What are the basic types of auto insurance coverage?
The basic types of auto insurance coverages are:
1. bodily injury liability, which provides coverage for bodily injury claims from the people you might injure in an accident
2. property damage liability, which covers any property damages to third parties -- such as another person's car you damage -- which you cause or are responsible for
3. medical payments to the policy owner and other passengers in the policy owner’s car
4. uninsured and underinsured motorist coverage, which protects you when the negligent driver has no insurance or insufficient insurance (in most states, this covers only bodily injury losses -- though some states also include property damage losses)
5. physical damage covers damage to your car
a. collision, which covers losses to your car when you are involved in a collision
b. comprehensive, which covers most non-collision physical damage to your car (if your car is damaged in a storm, or a windshield breaks, for example).
In the most widespread auto insurance policy usually enters six types of car insurance coverage. They provide very big protection for the most frequent events which can occur to you and to which you would submit the requirement. But except six basic types of car insurance coverage, is some more others which can be carried to more specific events which can yield losses to your vehicle, or to certain requirements you can have, if you are involved as a result of accident. Most of these car insurance coverages are optional, and adding them to your policy will increase your auto insurance premium. Depending on the situations you encounter, having the right kind of coverage at the right time can save you a lot of stress and financial loss.
Auto insurance of a civil liability does not cover expenses which result from damage of your property, or as a result of damages received by you. It exists to pay for those things suffered by the other parties in an auto accident for which you are found to be at fault. In all states at legislative level the requirement of a minimum amount of liability coverage that you had legally the right to drive a vehicle. In some states, you can avoid buying car insurance liability coverage if you can prove you have the personal financial resources to cover the minimum requirements levied by the state. Liability car insurance covers you when driving any vehicle you own, or if you drive someone else's car with their permission.
Property Damage Liability
Property damage liability does not cover damage to your own property. It kicks in when you are found at fault in an accident, and your vehicle has damaged someone else's property. There are varying degrees of this type of coverage that will determine exactly what damages are covered. You will choose the amount of coverage when you buy the policy, and there may also be state-imposed minimums, especially if your vehicle is financed. The amount of coverage selected will determine the premium you pay for it. Property damage liability may include a deductible. Having this type of coverage protects you from paying out of pocket if you are found at fault for damage to anyone else's property.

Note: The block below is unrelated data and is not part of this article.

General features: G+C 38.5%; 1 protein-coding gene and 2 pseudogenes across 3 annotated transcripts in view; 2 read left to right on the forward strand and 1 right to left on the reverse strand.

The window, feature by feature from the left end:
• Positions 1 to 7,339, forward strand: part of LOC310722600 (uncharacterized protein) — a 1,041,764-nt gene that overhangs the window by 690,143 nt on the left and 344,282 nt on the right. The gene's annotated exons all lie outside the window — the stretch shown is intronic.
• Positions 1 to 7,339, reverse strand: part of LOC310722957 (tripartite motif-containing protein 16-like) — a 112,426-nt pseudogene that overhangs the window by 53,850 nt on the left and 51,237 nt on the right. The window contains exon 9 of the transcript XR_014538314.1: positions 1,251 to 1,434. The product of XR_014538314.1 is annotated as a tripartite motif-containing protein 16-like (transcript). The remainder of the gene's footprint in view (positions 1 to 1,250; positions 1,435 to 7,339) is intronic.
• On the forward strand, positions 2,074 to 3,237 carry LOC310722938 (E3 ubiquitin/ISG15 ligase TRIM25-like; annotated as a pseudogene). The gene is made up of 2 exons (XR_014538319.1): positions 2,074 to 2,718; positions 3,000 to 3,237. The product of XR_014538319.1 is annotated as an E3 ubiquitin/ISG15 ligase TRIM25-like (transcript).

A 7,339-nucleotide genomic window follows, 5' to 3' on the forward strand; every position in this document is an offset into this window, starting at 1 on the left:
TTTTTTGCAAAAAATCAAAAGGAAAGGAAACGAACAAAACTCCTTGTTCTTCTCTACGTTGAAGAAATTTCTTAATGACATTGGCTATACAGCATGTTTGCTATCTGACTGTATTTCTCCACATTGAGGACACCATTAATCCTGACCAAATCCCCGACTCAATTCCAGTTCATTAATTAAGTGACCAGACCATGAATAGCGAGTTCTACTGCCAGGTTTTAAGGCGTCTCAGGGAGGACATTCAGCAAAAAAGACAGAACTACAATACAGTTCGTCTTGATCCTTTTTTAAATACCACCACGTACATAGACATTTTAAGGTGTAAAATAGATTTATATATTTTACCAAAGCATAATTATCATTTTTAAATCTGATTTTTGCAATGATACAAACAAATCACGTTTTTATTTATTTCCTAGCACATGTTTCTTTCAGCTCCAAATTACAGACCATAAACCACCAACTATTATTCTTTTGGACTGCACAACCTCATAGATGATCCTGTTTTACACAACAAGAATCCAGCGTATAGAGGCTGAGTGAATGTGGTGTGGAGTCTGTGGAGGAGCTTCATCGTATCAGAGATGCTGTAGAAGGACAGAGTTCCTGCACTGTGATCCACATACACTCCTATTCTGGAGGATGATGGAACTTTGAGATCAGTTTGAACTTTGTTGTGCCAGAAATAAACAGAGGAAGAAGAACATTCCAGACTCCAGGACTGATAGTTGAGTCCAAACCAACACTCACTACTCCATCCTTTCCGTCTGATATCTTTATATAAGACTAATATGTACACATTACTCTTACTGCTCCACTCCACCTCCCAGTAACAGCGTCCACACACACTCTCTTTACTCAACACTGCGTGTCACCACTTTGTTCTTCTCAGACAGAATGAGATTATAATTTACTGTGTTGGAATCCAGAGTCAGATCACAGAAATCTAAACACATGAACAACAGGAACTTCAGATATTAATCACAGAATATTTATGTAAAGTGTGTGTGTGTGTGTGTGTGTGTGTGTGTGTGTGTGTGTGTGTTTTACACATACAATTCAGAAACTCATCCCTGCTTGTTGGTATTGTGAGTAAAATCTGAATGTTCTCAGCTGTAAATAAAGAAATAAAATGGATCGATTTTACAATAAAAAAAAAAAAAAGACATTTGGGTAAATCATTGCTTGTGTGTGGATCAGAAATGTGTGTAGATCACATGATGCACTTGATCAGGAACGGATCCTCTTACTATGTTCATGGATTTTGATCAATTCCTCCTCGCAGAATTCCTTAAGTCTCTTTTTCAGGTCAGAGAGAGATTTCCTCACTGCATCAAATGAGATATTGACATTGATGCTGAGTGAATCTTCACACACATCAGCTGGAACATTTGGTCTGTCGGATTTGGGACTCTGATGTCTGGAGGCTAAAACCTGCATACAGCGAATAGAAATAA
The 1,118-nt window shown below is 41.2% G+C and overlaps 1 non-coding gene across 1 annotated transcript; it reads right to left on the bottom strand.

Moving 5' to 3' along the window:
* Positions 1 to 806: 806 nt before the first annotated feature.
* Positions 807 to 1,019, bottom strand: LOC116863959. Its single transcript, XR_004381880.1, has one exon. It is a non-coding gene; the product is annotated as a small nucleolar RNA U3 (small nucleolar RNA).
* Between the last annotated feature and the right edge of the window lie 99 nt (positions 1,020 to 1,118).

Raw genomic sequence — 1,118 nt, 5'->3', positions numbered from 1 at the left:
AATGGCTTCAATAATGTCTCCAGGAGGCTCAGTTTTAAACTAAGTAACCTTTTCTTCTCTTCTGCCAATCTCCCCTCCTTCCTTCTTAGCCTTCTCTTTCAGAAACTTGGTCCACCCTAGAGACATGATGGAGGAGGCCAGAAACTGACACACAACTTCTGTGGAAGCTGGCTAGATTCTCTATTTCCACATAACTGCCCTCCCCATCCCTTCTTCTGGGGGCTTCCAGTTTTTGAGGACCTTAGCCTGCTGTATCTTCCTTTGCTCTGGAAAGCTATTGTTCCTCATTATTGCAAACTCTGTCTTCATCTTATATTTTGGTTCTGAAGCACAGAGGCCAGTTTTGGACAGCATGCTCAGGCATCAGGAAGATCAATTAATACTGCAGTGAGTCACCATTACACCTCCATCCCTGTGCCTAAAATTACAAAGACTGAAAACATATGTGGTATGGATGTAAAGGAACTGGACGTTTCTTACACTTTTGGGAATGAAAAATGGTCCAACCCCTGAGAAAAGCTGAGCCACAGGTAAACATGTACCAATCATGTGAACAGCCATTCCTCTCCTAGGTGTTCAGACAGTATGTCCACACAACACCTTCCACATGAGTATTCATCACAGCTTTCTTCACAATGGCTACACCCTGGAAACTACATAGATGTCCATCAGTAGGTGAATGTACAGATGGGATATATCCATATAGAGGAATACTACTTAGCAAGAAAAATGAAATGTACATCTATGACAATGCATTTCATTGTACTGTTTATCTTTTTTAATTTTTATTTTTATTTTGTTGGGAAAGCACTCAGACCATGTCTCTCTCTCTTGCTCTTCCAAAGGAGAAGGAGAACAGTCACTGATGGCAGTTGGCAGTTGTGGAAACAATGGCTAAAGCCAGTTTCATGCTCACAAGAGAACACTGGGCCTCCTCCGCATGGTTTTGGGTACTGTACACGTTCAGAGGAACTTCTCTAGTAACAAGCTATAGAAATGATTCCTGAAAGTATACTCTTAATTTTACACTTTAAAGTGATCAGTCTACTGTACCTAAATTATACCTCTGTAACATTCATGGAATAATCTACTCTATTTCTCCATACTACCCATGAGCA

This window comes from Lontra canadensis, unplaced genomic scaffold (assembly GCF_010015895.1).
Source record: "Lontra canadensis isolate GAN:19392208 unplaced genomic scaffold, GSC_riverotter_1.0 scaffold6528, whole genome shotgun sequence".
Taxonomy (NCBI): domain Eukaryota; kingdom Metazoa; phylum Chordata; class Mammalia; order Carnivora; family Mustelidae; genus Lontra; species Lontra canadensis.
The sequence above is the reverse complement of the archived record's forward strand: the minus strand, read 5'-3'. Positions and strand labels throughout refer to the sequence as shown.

Bodily Injury Liability
If you are found at fault in an accident that resulted in injury to another party, bodily injury liability coverage comes into play. It does not cover your own injuries, or those of any other driver included on your insurance policy. This coverage usually pays for: medical bills; physical therapy or rehabilitation; work time lost due to injury; legal representation for the other party; funeral costs; and possibly “pain and suffering,” which is determined by a court in the event of emotional or physical stress resulting from the accident. This is an important coverage to add to your policy. Medical expenses can skyrocket and cause tremendous financial hardship if you have to pay for them out of pocket.
True to its name, comprehensive coverage applies to almost any type of loss that may occur, but not as a result of an auto accident. This can mean damage from severe weather such as tornadoes, hurricanes, or hail storms, or natural disasters such as earthquake, flood, or fire. It also applies if you hit an animal, or if your vehicle is vandalized or stolen. Even in the unlikely event that something falls on your car and damages it, comprehensive coverage will pay for the repairs. It's a good idea to pair comprehensive coverage with another type of coverage like collision to cover damage that does result from an accident.
Collision coverage is exactly what the name implies. It applies when your vehicle is involved in any kind of collision, whether it's with another vehicle, a building, a guardrail, or any other stationary object. In some cases, it also covers damage caused by the vehicle flipping over, or running over potholes. Collision coverage will pay for the repairs your vehicle needs after any of these incidents, or to replace your car altogether if the collision causes a total loss, also known as “totaling” the car. The most important thing to remember in this case is, you will be reimbursed for the current value of the vehicle, not the purchase price.
Fire and Theft Coverage
As the name states, this type of coverage applies when your vehicle is damaged or totaled as a result of fire, or if your car is stolen. If your car catches fire due to lightning or an explosion, this coverage will pay to repair or replace your vehicle. It also offers very specific coverage to include damaged resulting from the sinking, collision, derailment, burning, or stranding of a trailer that is transporting your car. It also offers some redundancies in coverage for things like floods, earthquakes, hail or wind damage, vandalism, or accidents caused by hitting an animal. It may also pay for damages resulting from an accident involving an uninsured driver, provided you are not at fault.